This is radically different than what had come before. It doesn't matter who you are, you are a Christian if you hear the teaching of Jesus and accept the grace he offers. The gospel today reinforces this idea. You need to know some background on what the Pharisees and the Herodians are talking about to fully appreciate it. One thing that the Pharisees found objectionable about paying the tax was that the coin that the Romans required them to use for payment was the stamped image of the emperor – in other words, the image of someone that that was considered to be a god. Well, he considered himself to be a god, and since he had the might of the Roman legions behind him, you’d better well too. And to make this very clear in everyone’s mind, stamped on the coins were the words, “Tiberius Caesar, august son of the divine Augustus, high priest.” You can see these coins today in museums, at least in their original Latin. The first commandment clearly is at issue: “I am the LORD your God … You shall not have other gods beside me. You shall not make for yourself an idol or a likeness … you shall not bow down before them or serve them” [Exodus 20:2-5a]. So the fact that Jesus got the Pharisees to produce a coin that had an image of a false god, he essentially got them to admit that they, good Jews that they were, still carried these coins with them because they wanted to steer clear of those very real Roman legions that this self-appointed god commanded.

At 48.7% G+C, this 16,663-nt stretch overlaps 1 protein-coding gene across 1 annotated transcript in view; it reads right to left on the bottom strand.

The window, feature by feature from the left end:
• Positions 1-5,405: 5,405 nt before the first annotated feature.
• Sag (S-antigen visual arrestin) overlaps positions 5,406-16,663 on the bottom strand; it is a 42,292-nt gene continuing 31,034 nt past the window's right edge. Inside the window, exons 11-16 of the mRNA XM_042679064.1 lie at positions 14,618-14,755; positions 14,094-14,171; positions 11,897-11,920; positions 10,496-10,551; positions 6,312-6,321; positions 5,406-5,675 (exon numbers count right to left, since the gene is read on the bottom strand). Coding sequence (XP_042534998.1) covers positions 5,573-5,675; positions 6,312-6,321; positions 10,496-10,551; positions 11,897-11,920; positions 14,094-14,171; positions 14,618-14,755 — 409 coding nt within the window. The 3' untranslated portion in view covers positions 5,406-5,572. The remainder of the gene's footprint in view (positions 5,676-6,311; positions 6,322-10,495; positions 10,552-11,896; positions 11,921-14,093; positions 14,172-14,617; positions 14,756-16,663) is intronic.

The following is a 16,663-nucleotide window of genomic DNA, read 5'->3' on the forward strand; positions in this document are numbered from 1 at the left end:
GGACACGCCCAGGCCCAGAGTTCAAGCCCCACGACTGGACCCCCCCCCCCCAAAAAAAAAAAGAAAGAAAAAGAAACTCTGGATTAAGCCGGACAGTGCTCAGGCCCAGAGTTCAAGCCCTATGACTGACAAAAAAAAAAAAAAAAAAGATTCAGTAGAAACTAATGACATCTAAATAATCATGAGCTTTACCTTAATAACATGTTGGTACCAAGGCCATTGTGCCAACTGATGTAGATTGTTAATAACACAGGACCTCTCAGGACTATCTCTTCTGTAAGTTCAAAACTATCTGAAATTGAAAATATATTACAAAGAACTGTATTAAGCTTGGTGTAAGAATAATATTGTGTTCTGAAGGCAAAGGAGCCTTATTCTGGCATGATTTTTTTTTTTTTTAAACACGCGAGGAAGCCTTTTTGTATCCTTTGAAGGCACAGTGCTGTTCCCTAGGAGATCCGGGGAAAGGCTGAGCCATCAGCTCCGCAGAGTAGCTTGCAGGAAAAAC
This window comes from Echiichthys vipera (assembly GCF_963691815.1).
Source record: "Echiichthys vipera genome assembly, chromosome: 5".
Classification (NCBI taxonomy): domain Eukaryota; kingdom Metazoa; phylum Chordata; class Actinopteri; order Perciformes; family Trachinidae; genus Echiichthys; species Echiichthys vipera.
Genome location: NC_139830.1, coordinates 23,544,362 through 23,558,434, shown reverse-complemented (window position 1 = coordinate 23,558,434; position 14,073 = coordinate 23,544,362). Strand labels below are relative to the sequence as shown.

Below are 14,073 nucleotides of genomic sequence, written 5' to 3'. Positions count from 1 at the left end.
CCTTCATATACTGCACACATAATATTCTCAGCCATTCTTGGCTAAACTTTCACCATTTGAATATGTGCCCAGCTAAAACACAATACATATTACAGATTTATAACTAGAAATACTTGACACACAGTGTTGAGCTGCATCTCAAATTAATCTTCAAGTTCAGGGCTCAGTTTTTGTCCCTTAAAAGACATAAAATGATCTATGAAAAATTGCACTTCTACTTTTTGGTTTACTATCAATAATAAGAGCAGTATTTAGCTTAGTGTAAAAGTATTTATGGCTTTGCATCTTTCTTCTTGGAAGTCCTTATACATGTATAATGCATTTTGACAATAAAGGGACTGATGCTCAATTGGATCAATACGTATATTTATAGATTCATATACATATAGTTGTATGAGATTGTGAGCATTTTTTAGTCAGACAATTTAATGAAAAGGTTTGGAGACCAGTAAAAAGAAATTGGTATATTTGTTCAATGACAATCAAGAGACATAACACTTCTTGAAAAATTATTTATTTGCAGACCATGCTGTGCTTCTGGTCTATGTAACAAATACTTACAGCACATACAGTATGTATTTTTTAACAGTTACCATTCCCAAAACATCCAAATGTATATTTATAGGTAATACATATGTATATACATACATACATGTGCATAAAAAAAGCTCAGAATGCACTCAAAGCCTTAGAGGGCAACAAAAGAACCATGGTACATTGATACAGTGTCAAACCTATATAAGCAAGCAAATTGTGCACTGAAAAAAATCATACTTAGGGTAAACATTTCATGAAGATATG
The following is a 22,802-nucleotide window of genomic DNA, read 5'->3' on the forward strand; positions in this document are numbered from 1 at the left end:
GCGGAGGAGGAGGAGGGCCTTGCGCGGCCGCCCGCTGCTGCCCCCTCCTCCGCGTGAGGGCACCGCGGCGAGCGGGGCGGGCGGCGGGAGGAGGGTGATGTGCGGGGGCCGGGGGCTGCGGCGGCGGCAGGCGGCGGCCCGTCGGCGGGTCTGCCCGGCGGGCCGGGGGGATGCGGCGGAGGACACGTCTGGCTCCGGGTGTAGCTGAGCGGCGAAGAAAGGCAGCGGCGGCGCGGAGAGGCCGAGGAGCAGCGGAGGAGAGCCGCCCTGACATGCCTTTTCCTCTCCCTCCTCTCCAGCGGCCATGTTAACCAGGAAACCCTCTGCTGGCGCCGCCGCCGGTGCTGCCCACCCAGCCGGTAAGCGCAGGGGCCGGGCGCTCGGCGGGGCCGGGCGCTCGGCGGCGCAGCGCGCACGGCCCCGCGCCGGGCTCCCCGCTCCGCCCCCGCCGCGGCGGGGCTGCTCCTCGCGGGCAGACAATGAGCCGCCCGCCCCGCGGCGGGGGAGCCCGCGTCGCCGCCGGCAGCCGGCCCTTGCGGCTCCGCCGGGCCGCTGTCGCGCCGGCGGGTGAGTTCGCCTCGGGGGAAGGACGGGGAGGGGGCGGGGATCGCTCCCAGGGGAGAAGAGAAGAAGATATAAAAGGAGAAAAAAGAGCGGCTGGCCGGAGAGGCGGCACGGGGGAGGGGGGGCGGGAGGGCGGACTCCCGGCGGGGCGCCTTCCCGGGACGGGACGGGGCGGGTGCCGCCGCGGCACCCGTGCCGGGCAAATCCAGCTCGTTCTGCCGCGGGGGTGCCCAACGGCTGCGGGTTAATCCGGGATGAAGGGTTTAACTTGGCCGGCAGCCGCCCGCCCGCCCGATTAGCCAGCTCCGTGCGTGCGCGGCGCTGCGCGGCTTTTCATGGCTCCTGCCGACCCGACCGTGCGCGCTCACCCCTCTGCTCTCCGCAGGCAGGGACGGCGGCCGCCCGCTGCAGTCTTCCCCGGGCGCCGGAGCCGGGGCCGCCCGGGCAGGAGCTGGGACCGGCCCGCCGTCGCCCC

And so Christ is telling us that it is our faith that matters. Paying a tax using a coin that the rulers require means nothing other than one is paying a tax. Worshiping the image on the coin, not the possession of it, would be the lack of faith that would be sinful. That would be giving to Caesar what belongs to God because, unlike the coin, we are stamped with the image of the real God. We are made in the image and likeness of God. We must give ourselves only to God. And we do so because we have come to believe that we are children of God, we have faith by the grace of God. We don’t worship false pagan gods, even if that is what our family, or our city, or our empire worships, and we don’t worship the true God merely because we have inherited genetic material from the first Israelites. Christianity is based on a personal relationship with a God who came to earth to be among us, to speak to us, to leave his Spirit with us. The coins that make up your wealth matter not; the heart, soul, and body that make up our very being matter greatly, and it all belongs to God.
Returning to Paul’s letter to the Thessalonians. Father Bill Leonard characterized Paul’s basic message in all of his letters was this: “become what you are.” By this he means that the Pauline letters always begin with a thanksgiving that those reading the letter have heard and accepted the gospel of Jesus Christ through baptism, have professed the faith – this we heard in todays reading. He spends the middle of his letters explaining what that means in the life of a Christian, and then ends the letter with encouragement to accomplish it by imitation of Christ. Today's readings are telling us to become what we are: we are all creatures made in the image of God, more valuable than the rarest gold coin, and we are to return our created selves back to the God whose image is on us.
As we continue with the Mass, let us receive our God and his graces through the Eucharist so that we are able to then return ourselves back to him. Let us listen carefully to what God is calling us to be, that we can become what we are and fulfill that calling in our lives. Then we will be giving to Caesar what is Caesar's, and giving God everything else.